Leinster Bay

Annaberg Sugar Mill - Virgin Islands National Park

"The story of sugar was not all sweetness.  Sugar and slavery developed hand in hand..."  --Dunn, 1973

European settlement of the island of St. John began in 1717 when a small group of planters arrived, at today's Coral Bay, from the neighboring Danish-owned island of St. Thomas. The following year Denmark claimed the island as its own. Almost immediately, the cultivation of cash crops became the primary industry on the island. One cash crop dominated however, that of sugar cane. Sugar cane was already a hugely profitable industry in the Danish West Indies by the time St. John was settled and so, eager to expand their lucrative business, Danish planters quickly moved in and began to transform the landscape. Uninhabited before 1717, by 1733 there were no less than 109 plantations established across the island. One of the largest of these was built on the far northeast shore of the island, overlooking a beautiful inlet called Leinster Bay…this was the Annaberg Sugar Plantation.

Construction of Annaberg (roughly translated as “Anna’s Hill”) began in 1731, with its land holdings eventually encompassing 518-acres. Work immediately began to clear the forested hillsides and create terraces in the slopes to better facilitate the growing of sugar cane. The primary source of labor was slaves, and would continue to be until abolition in the mid-19th century.  Most of the structures which still exist today were built between 1796-1807, after the estate had been purchased by one James Murphy.  At the time of his death in 1808, Murphy owned 1,300-acres on St. John requiring the labor of 662 slaves.  In the early 19th Century Annaberg Mill was the largest single producer of sugar on St. John, exporting over 100,000 pounds per year.  In addition, the valuable byproducts of molasses and rum were also sold.  Conditions, at least for the workers, were horrific.  Working from dawn until dusk in the intense Caribbean climate, performing tasks that frequently left many maimed or worse, the average life expectancy of an enslaved laborer on a sugar plantation was a mere 7-9 years.  I won't get into the production aspect here as I've explained it in fair detail through the captions of the pictures that follow...read through them though and you'll get a taste of what life was like Annaberg.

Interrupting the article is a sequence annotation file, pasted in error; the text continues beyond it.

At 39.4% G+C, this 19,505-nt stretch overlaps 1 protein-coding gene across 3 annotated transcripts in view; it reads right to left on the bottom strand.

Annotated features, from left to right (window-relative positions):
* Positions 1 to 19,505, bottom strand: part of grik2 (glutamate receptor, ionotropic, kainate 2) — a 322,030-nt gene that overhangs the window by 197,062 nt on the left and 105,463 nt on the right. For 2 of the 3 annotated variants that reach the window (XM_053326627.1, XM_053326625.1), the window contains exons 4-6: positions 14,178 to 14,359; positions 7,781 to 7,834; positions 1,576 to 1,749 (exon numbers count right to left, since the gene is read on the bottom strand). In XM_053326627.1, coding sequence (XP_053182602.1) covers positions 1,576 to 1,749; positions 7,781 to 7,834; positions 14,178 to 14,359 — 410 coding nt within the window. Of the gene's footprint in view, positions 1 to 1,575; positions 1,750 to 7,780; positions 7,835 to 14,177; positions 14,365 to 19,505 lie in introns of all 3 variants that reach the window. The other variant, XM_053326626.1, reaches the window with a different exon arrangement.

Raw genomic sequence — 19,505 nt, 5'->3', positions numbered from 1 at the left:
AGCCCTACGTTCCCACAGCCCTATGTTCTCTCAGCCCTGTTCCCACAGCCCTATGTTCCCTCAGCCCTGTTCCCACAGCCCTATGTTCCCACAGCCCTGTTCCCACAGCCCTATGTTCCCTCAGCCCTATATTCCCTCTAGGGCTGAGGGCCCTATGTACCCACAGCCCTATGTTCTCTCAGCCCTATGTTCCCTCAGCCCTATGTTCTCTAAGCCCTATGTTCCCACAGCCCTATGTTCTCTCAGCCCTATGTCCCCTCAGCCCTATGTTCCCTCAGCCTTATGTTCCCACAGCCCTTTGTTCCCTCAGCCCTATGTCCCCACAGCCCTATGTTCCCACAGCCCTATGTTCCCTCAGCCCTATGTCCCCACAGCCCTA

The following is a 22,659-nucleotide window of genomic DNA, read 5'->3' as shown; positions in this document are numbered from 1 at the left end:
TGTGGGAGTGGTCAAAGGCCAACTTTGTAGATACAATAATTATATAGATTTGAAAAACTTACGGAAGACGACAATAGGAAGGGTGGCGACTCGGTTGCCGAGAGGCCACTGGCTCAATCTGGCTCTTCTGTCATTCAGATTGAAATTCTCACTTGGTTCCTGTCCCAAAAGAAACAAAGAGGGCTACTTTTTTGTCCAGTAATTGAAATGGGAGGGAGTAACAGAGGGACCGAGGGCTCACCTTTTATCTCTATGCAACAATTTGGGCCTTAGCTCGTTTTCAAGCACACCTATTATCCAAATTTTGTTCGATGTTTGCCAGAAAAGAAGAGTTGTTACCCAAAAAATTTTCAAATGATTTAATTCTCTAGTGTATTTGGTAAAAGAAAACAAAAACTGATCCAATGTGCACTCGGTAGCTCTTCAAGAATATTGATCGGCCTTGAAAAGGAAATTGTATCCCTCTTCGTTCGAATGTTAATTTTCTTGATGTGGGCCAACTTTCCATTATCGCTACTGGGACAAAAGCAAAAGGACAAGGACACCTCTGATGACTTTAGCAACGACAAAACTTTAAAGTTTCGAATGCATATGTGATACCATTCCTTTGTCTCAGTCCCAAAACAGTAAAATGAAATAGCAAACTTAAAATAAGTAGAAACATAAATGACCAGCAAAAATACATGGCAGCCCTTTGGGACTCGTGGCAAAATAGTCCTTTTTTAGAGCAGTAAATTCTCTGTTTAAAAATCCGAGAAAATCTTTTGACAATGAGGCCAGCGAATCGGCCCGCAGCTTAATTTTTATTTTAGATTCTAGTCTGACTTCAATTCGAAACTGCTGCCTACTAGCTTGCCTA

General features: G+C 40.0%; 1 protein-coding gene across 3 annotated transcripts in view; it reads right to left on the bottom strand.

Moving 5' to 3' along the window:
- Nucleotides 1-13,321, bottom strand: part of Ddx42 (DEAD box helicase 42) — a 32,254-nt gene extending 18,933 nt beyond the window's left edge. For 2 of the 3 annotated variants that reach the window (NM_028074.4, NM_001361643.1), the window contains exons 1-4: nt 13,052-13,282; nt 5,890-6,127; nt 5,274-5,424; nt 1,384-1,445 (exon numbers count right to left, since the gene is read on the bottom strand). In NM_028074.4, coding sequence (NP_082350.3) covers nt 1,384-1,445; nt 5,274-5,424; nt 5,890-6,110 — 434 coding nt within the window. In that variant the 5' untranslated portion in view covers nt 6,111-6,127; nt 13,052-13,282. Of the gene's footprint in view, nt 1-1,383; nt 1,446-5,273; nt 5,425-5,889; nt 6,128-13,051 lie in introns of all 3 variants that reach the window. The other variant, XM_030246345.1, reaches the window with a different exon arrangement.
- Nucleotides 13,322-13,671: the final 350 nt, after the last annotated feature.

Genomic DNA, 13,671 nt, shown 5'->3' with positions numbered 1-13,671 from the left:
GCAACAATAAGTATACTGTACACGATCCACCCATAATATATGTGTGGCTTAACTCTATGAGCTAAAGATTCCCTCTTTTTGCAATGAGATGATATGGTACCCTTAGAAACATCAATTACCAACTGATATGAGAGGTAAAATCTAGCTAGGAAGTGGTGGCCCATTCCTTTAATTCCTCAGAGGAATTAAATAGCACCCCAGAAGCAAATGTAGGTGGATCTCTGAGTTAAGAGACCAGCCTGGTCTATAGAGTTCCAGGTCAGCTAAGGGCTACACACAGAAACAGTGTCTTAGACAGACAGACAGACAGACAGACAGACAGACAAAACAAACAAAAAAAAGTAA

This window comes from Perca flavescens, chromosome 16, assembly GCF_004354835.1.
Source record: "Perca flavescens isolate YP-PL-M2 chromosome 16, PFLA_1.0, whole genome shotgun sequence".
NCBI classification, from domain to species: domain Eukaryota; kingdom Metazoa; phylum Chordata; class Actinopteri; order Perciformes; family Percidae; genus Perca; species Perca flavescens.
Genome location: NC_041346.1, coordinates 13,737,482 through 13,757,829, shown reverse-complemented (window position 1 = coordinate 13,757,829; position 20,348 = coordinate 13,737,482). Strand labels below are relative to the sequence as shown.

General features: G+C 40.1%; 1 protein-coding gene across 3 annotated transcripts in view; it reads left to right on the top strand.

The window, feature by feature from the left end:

"If a Mill-feeder be catch'd by the finger, his whole body is drawn in, and is squees'd to pieces, If a Boyler gets any part into the scalding Sugar, it sticks like Glew, or Birdlime, and 'tis hard to save either Limb or Life"  -- Bridenbaugh, 1972

"the Climate is so hot, and the labor so constant, that the [Black] Servants night and day standing great Boyling Houses, where there are Six Seven large Coppers or Furnaces kept perpetually boyling; and from which with heavy Ladles and Scummers, the Skim off the excrementatious parts of the Canes, till it comes to its perfection and cleanness, while others as Stoakers, Broil, as it were alive, in managing the Fires; and one part is constantly at the Mill, to supply it with Canes, night and day, during the whole Season of making Sugar, which is about six Months of the year."  -- Thomas Tryon, 1700

In 1848, Denmark emancipated the slaves residing within its holdings in the Virgin Islands.  This, combined with crashing sugar prices, was the death of sugar plantations in the region.  By the 1860's, Annaberg was producing barely 5,000-pounds per year.  Cropland was converted to grass for grazing and the estate changed owners no less than four times...including to a former enslaved worker on the estate, one George Francis.  At the turn of the 20th Century little more than ruins remained of the former grand estate.  Though still occupied any kind of production had long since ceased.  The United States acquired the Danish West Indies through purchase in 1917 and, thirty-nine years later in 1956, Virgin Islands National Park was established.  The Annaberg Sugar Mill was also given over to the NPS at that time.

Today the ruins of the Annaberg Sugar Mill are easily accessible.  A short uphill walk from the parking area along beautiful Leinster Bay brings you to the beginning of the 1/4-mile interpretive loop which heads through the ruins.  Highlights include the foundations of the old enslaved workers village, along with the largely intact windmill and factory complex.  Annaberg is equal parts beautiful, educational, and humbling.  The peaceful quiet of the present belies the cacophony and frequent horrors of how it existed 200-years ago.  It is an absolute must-see for anyone visiting Virgin Islands National Park.  With that said it's my great pleasure to be able to take you on a short walk through the historic Annaberg Sugar Mill.  Captions are taken directly from park literature and signage for accuracy...so I hope you like to read!  Regardless, as always, I hope you ENJOY!! 


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